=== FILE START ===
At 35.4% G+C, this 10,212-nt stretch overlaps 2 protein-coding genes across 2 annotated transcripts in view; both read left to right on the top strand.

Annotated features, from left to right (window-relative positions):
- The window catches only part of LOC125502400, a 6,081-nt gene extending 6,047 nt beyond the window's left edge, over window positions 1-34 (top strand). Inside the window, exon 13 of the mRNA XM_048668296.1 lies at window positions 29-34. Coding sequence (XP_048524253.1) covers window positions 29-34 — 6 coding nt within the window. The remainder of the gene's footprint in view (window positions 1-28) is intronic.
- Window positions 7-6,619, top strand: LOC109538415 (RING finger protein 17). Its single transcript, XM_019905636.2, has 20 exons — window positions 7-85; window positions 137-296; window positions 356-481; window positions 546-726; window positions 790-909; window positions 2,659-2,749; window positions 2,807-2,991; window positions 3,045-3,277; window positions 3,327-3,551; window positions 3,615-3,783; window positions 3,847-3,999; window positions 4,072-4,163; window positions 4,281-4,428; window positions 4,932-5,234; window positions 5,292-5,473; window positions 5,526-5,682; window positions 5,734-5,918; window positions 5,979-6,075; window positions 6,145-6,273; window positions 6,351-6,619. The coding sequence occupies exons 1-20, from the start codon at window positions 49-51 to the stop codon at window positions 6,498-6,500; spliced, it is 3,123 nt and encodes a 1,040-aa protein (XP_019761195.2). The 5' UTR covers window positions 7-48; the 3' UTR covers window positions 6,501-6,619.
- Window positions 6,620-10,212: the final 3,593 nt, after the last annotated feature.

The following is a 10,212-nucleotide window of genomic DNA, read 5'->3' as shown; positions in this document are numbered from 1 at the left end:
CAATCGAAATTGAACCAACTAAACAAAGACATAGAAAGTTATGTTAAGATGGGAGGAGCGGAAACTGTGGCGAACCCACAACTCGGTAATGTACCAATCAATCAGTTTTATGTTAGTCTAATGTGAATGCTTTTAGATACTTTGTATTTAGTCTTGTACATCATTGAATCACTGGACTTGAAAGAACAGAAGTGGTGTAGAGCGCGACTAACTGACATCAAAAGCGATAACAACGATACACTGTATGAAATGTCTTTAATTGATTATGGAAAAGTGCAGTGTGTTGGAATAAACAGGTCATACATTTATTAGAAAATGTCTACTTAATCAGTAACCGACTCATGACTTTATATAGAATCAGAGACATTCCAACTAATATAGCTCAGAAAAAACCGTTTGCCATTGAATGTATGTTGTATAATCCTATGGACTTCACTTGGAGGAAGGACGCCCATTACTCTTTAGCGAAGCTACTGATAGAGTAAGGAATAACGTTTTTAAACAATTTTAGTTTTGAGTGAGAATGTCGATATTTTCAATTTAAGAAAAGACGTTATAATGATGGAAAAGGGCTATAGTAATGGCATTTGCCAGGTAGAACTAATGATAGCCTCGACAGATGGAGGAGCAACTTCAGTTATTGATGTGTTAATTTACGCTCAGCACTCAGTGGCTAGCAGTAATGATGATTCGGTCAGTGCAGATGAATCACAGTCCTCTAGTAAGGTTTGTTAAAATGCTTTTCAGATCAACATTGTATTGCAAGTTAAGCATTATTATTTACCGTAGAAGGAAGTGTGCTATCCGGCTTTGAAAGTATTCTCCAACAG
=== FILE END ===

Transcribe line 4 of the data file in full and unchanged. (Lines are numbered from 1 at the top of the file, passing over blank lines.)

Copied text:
- Window positions 7-6,619, top strand: LOC109538415 (RING finger protein 17). Its single transcript, XM_019905636.2, has 20 exons — window positions 7-85; window positions 137-296; window positions 356-481; window positions 546-726; window positions 790-909; window positions 2,659-2,749; window positions 2,807-2,991; window positions 3,045-3,277; window positions 3,327-3,551; window positions 3,615-3,783; window positions 3,847-3,999; window positions 4,072-4,163; window positions 4,281-4,428; window positions 4,932-5,234; window positions 5,292-5,473; window positions 5,526-5,682; window positions 5,734-5,918; window positions 5,979-6,075; window positions 6,145-6,273; window positions 6,351-6,619. The coding sequence occupies exons 1-20, from the start codon at window positions 49-51 to the stop codon at window positions 6,498-6,500; spliced, it is 3,123 nt and encodes a 1,040-aa protein (XP_019761195.2). The 5' UTR covers window positions 7-48; the 3' UTR covers window positions 6,501-6,619.